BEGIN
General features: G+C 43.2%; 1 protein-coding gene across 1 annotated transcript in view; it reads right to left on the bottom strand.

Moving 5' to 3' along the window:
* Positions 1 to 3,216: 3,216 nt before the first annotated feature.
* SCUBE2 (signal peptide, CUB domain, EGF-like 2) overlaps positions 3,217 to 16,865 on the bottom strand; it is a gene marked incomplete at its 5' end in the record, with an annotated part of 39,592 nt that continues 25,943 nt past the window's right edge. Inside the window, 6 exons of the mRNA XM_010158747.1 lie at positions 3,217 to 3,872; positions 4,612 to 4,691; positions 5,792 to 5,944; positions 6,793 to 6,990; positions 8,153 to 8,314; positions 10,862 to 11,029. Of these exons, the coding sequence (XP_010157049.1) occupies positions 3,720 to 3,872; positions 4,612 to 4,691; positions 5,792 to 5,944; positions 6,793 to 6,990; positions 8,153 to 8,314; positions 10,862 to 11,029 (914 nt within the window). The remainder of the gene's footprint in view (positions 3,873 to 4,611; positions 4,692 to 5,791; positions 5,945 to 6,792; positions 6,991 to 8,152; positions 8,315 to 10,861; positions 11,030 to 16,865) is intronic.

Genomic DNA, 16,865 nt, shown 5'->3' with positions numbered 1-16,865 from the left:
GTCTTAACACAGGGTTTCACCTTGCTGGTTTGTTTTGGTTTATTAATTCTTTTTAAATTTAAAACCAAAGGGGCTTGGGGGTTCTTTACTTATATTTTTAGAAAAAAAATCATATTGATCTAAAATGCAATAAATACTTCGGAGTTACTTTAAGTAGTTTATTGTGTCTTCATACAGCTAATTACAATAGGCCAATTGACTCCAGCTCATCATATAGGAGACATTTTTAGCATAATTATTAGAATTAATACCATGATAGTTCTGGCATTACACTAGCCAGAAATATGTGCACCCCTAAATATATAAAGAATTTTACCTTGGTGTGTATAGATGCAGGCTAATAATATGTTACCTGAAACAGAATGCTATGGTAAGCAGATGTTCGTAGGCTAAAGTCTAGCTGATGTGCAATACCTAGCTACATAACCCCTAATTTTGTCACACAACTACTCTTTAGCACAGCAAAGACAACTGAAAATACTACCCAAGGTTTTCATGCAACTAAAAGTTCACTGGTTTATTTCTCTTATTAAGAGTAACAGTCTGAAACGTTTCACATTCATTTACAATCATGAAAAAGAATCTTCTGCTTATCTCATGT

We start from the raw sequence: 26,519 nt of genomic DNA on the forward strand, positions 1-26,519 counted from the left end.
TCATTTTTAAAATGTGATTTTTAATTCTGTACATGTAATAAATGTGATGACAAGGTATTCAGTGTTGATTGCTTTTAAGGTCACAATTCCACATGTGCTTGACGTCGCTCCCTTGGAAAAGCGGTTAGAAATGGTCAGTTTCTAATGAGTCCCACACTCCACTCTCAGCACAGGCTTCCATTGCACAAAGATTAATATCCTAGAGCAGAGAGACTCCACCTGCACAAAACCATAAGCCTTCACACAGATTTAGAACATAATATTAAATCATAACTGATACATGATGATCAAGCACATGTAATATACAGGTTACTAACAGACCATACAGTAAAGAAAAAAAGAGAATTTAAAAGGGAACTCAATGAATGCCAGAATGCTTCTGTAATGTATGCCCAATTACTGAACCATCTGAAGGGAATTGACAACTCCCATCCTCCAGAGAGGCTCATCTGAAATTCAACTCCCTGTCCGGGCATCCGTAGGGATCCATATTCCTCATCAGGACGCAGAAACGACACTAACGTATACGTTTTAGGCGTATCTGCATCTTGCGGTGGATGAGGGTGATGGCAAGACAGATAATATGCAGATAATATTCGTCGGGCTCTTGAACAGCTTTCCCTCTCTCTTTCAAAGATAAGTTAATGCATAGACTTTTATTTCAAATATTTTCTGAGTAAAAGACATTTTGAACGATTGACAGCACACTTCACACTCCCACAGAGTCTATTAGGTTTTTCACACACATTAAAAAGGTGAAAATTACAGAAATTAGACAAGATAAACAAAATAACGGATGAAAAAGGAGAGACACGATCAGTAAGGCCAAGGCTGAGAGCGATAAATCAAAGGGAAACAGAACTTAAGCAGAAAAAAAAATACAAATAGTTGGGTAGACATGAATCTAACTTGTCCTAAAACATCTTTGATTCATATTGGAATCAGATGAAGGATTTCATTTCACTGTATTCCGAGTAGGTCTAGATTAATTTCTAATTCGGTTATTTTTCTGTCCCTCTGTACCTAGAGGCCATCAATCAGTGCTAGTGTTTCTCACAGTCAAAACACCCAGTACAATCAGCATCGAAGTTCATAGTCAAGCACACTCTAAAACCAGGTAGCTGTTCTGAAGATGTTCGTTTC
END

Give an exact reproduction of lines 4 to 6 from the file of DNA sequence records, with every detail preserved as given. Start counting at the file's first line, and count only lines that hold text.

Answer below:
* SCUBE2 (signal peptide, CUB domain, EGF-like 2) overlaps positions 3,217 to 16,865 on the bottom strand; it is a gene marked incomplete at its 5' end in the record, with an annotated part of 39,592 nt that continues 25,943 nt past the window's right edge. Inside the window, 6 exons of the mRNA XM_010158747.1 lie at positions 3,217 to 3,872; positions 4,612 to 4,691; positions 5,792 to 5,944; positions 6,793 to 6,990; positions 8,153 to 8,314; positions 10,862 to 11,029. Of these exons, the coding sequence (XP_010157049.1) occupies positions 3,720 to 3,872; positions 4,612 to 4,691; positions 5,792 to 5,944; positions 6,793 to 6,990; positions 8,153 to 8,314; positions 10,862 to 11,029 (914 nt within the window). The remainder of the gene's footprint in view (positions 3,873 to 4,611; positions 4,692 to 5,791; positions 5,945 to 6,792; positions 6,991 to 8,152; positions 8,315 to 10,861; positions 11,030 to 16,865) is intronic.

Genomic DNA, 16,865 nt, shown 5'->3' with positions numbered 1-16,865 from the left:
GTCTTAACACAGGGTTTCACCTTGCTGGTTTGTTTTGGTTTATTAATTCTTTTTAAATTTAAAACCAAAGGGGCTTGGGGGTTCTTTACTTATATTTTTAGAAAAAAAATCATATTGATCTAAAATGCAATAAATACTTCGGAGTTACTTTAAGTAGTTTATTGTGTCTTCATACAGCTAATTACAATAGGCCAATTGACTCCAGCTCATCATATAGGAGACATTTTTAGCATAATTATTAGAATTAATACCATGATAGTTCTGGCATTACACTAGCCAGAAATATGTGCACCCCTAAATATATAAAGAATTTTACCTTGGTGTGTATAGATGCAGGCTAATAATATGTTACCTGAAACAGAATGCTATGGTAAGCAGATGTTCGTAGGCTAAAGTCTAGCTGATGTGCAATACCTAGCTACATAACCCCTAATTTTGTCACACAACTACTCTTTAGCACAGCAAAGACAACTGAAAATACTACCCAAGGTTTTCATGCAACTAAAAGTTCACTGGTTTATTTCTCTTATTAAGAGTAACAGTCTGAAACGTTTCACATTCATTTACAATCATGAAAAAGAATCTTCTGCTTATCTCATGT